02.23.11 Dr. Paul McNeill Cosmetic

How Does VNUS Closure Improve Leg Circulation?

We are often asked, "If you close one of my leg veins, how does blood get back up my leg?" This is a very obvious concern to my patients who fear that any vein procedure will cause a circulation problem in the leg. What may not be so apparent to non-physicians is that vein treatment and removal have been going on for decades without harm to patients and, many times, with clear benefit to the leg circulation.

Vein blood flow should naturally begin in the lower leg and ascend to the level of the groin. Of course, this goes against the force of gravity. Veins are usually strong enough to withstand gravitational force, but when vein weakness occurs, backflow follows with the development of leg pain, swelling, and varicose veins.

Most people are aware of heart bypass surgery, but are not always aware that the surgeons actually remove the leg vein to place it into the heart. This is the exact leg vein that we treat with VNUS Closure when backflow in the saphenous vein is found through ultrasound.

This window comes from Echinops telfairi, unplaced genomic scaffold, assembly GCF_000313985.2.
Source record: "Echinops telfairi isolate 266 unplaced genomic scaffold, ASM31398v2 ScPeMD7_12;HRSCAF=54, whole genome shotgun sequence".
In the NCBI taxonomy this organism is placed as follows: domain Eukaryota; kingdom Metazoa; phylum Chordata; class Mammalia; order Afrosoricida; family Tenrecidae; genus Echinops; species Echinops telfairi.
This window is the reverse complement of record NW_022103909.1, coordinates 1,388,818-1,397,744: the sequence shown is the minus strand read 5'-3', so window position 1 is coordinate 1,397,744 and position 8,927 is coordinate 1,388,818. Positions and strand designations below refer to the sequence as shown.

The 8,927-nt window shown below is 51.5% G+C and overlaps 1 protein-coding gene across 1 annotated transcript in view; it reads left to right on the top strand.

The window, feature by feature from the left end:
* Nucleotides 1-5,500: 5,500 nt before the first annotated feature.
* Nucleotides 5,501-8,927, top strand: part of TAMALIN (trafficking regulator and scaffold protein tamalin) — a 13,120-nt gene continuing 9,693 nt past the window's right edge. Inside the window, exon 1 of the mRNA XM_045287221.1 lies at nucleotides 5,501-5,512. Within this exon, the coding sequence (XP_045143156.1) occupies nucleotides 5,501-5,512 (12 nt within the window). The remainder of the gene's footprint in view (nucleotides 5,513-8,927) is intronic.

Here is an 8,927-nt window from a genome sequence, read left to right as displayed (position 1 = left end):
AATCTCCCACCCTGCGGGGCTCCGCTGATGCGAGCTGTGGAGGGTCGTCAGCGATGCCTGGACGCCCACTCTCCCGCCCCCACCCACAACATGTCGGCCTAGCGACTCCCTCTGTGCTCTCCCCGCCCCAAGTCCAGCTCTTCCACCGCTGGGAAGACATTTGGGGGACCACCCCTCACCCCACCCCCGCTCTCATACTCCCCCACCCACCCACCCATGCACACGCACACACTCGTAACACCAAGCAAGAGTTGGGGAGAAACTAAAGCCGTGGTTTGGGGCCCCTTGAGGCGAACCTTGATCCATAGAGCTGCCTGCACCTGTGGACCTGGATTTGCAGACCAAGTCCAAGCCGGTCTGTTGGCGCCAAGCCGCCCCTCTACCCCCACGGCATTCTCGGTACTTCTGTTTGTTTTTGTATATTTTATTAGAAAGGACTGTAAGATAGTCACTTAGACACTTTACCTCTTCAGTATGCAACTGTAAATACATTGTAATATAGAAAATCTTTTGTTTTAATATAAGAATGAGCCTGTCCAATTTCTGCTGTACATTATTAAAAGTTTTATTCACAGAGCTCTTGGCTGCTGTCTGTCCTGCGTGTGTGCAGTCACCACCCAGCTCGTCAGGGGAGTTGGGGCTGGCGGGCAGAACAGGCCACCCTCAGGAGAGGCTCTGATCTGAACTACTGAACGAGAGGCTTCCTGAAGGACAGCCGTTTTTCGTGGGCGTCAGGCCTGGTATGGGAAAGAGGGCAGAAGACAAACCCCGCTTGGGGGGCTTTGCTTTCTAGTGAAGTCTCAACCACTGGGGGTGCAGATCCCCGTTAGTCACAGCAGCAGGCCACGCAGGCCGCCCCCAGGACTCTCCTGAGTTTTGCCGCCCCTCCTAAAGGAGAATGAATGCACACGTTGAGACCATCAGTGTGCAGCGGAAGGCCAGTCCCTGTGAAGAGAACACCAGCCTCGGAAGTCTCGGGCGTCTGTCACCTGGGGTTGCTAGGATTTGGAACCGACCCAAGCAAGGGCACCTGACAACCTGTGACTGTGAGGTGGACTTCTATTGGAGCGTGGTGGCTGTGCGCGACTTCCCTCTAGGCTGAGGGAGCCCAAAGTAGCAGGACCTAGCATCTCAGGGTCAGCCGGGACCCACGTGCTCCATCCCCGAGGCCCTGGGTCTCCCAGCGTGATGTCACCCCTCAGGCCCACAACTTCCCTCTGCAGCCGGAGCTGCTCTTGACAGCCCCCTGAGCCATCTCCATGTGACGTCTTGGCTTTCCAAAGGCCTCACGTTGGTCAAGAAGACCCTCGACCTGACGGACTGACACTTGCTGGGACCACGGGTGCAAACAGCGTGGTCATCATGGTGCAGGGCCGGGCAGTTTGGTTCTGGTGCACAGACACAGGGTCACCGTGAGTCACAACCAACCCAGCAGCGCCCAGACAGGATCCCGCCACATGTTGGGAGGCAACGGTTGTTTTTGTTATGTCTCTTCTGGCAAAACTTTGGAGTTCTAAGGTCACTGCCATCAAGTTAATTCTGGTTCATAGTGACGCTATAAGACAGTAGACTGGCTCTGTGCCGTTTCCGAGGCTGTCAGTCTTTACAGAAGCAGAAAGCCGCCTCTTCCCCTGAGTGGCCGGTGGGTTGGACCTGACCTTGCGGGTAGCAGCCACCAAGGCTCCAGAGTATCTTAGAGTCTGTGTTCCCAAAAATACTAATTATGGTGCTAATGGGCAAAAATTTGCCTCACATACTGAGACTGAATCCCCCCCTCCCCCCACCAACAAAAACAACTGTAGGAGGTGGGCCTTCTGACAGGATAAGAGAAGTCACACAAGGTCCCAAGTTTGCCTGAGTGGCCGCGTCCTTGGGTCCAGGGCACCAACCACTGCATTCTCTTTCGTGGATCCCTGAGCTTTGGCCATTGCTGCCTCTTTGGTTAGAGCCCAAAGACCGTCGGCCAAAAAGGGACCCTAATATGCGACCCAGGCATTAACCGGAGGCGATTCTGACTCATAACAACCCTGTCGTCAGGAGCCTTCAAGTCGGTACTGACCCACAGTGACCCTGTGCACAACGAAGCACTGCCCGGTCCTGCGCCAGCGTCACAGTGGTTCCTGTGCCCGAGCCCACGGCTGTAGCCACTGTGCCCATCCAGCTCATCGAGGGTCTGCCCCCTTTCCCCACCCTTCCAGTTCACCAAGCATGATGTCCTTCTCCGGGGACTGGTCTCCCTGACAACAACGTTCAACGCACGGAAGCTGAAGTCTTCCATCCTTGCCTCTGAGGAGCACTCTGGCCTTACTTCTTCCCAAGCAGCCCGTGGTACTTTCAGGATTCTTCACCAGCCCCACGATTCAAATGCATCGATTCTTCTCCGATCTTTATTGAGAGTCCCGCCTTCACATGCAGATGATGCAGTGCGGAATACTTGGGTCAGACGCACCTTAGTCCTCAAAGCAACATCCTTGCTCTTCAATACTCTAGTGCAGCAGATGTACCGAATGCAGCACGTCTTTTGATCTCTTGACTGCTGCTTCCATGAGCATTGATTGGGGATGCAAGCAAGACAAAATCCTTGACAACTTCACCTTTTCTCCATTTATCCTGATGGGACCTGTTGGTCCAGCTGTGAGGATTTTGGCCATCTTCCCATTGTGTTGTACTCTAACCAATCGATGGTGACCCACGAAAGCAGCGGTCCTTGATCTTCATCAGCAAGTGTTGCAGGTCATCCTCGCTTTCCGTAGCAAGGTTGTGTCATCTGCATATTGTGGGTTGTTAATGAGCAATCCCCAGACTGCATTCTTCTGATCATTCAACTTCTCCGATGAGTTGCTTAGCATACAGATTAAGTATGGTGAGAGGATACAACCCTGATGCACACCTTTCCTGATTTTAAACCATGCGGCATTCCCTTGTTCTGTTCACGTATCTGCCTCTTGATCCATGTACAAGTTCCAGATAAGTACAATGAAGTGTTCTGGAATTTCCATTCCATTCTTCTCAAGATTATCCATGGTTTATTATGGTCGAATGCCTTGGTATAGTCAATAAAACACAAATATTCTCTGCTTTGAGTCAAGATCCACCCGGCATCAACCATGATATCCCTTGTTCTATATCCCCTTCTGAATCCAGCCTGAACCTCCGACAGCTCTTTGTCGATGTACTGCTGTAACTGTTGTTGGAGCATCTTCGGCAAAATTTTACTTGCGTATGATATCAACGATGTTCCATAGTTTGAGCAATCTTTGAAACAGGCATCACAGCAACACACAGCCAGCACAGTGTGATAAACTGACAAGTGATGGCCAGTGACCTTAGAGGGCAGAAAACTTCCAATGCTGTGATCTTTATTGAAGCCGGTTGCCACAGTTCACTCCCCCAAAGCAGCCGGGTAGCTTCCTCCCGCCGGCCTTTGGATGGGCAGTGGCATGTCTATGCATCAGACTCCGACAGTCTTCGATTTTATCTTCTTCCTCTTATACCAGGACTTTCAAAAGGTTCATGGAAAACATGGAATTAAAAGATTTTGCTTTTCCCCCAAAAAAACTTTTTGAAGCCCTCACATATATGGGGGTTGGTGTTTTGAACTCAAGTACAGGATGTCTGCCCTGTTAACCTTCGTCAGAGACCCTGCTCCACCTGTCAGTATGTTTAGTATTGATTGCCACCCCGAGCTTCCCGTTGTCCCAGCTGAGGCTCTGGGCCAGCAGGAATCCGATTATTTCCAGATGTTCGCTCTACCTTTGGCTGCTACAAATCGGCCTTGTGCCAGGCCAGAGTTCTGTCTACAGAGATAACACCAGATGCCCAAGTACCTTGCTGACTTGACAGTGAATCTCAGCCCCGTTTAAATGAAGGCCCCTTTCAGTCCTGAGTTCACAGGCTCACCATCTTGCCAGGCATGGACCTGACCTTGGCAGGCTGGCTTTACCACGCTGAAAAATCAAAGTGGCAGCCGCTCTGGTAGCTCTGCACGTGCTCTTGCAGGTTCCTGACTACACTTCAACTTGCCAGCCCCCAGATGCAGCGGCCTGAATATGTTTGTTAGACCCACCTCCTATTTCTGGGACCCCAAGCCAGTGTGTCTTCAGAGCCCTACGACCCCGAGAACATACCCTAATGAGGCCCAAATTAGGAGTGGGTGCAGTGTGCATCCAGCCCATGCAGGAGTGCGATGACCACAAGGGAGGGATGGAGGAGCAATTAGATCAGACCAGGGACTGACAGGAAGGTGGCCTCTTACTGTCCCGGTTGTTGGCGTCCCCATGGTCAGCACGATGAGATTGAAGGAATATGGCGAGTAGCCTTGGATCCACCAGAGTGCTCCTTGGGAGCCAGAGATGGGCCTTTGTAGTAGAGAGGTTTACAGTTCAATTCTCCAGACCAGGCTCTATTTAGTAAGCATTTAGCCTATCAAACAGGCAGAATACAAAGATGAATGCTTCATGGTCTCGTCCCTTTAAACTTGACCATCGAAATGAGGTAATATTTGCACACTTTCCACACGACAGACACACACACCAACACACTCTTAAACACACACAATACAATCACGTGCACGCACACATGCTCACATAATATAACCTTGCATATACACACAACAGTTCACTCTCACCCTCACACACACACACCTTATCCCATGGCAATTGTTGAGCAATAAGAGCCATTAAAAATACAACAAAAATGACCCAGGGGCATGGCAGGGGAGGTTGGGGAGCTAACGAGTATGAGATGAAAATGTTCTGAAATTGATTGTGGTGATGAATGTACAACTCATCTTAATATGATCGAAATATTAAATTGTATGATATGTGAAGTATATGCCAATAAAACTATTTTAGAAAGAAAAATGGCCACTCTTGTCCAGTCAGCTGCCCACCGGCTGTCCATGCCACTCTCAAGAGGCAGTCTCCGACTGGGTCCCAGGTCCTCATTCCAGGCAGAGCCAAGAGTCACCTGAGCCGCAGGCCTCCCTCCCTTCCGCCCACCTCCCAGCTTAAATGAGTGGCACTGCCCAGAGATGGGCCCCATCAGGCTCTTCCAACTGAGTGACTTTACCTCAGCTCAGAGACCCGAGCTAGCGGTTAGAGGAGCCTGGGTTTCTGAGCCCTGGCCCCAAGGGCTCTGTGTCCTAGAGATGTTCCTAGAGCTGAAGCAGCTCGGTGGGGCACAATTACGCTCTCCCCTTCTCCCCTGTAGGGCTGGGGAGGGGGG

In addition, for many years, vein stripping was done to treat varicose veins. While the procedure was painful and time-consuming with a lingering recovery, the leg circulation actually improved by removing the poorly functioning vein. VNUS Closure has now replaced vein stripping as the procedure of choice in treating saphenous vein reflux (backflow).

The legs are endowed with many different channels of veins that allow blood to flow up the leg. Some of these extra veins are called "collaterals," meaning they exist as alternate pathways for blood flow. It is similar to damming up a river, then allowing the water to re-route down other smaller creeks and springs around the blocked area. The same happens in the leg. These collateral veins pick up the slack and bring the blood up the leg in normal fashion. The weak walled incompetent vein is closed off with improved overall leg blood flow. Treatment of the unhealthy veins actually improves leg blood flow, allowing blood to ascend the leg again and reduce abnormal pressures.

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